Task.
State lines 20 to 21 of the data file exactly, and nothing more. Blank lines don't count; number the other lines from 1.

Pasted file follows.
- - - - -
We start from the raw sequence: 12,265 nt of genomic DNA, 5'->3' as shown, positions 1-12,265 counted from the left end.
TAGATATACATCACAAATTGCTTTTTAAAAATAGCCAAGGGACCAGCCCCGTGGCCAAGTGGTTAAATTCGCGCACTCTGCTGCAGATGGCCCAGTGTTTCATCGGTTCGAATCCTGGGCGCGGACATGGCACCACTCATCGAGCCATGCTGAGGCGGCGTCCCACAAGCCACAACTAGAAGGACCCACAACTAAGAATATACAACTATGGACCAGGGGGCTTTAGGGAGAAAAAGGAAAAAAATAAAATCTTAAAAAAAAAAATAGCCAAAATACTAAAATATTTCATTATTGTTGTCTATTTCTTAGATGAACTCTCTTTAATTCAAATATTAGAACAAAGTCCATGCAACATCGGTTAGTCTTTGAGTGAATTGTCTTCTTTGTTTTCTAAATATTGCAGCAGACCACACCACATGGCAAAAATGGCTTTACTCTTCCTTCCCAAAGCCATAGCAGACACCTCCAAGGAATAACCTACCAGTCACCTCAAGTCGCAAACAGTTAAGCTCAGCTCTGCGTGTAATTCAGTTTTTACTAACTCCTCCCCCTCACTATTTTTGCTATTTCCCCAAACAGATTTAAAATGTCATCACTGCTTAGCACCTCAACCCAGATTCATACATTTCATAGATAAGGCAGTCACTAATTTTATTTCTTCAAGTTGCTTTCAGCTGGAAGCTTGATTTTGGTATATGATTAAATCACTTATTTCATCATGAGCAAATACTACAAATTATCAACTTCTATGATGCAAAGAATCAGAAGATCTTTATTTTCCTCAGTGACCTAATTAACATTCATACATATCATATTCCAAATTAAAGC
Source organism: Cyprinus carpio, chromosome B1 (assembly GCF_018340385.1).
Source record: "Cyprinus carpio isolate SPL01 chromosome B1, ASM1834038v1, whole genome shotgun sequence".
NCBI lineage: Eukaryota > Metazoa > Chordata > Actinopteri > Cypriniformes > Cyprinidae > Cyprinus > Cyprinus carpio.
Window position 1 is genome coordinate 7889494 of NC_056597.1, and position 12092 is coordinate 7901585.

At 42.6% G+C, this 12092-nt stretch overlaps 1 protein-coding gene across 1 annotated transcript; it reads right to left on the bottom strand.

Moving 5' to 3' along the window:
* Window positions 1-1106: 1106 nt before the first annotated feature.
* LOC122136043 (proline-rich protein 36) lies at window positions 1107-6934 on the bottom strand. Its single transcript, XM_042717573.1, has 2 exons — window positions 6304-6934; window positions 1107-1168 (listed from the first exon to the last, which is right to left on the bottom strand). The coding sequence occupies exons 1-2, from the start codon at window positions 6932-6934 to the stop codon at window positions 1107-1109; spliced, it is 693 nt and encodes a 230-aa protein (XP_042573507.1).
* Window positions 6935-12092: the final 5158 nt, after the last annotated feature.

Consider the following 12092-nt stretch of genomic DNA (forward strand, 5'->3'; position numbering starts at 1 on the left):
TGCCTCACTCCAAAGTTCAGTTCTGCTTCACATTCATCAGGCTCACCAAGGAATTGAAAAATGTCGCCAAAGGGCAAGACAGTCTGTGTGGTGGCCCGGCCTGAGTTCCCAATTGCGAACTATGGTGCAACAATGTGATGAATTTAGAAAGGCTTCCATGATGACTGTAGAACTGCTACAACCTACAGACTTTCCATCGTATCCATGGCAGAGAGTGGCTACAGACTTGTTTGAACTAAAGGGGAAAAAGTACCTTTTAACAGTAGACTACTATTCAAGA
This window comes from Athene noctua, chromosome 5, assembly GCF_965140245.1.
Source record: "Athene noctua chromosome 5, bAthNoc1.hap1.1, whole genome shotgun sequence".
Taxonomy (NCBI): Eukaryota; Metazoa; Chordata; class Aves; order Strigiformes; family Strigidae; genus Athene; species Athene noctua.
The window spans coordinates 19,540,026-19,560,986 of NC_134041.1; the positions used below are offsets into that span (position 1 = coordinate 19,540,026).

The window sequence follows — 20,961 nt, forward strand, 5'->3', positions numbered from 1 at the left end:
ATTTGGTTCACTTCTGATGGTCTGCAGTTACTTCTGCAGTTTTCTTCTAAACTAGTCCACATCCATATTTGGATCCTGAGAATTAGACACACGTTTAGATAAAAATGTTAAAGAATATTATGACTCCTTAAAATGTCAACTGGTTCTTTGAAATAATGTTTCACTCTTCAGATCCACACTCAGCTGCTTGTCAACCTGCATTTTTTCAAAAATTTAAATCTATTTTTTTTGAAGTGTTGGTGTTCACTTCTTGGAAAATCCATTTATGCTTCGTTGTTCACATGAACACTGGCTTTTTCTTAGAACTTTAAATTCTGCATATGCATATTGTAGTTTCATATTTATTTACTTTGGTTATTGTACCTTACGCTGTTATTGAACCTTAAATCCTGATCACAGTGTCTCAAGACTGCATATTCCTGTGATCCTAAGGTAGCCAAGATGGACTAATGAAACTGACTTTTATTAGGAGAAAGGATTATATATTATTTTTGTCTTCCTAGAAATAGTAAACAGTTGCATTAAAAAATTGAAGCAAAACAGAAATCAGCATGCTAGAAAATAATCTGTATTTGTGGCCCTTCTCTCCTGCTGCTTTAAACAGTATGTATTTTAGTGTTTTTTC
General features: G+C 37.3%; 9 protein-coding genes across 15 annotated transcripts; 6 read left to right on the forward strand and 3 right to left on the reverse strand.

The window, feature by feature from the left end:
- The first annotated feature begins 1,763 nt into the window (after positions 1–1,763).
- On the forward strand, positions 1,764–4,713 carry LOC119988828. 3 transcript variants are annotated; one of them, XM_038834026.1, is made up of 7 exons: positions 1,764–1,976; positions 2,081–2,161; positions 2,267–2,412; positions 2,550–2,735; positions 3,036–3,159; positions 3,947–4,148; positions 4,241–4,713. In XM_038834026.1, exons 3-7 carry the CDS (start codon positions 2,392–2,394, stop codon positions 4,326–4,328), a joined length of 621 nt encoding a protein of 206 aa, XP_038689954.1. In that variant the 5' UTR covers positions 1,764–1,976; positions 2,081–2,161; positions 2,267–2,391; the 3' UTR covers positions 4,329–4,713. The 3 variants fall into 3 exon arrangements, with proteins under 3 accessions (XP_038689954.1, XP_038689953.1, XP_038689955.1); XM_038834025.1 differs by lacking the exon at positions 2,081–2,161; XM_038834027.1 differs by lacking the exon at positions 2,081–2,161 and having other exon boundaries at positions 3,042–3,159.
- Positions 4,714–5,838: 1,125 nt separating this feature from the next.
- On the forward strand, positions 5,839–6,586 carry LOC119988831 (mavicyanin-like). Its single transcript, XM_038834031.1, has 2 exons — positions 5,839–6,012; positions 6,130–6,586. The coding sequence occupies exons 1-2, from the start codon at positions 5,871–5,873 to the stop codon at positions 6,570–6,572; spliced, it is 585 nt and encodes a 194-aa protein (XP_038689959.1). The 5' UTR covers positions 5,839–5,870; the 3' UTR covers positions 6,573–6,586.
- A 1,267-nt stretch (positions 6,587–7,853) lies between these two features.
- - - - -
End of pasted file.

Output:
General features: G+C 37.3%; 9 protein-coding genes across 15 annotated transcripts; 6 read left to right on the forward strand and 3 right to left on the reverse strand.

The window, feature by feature from the left end: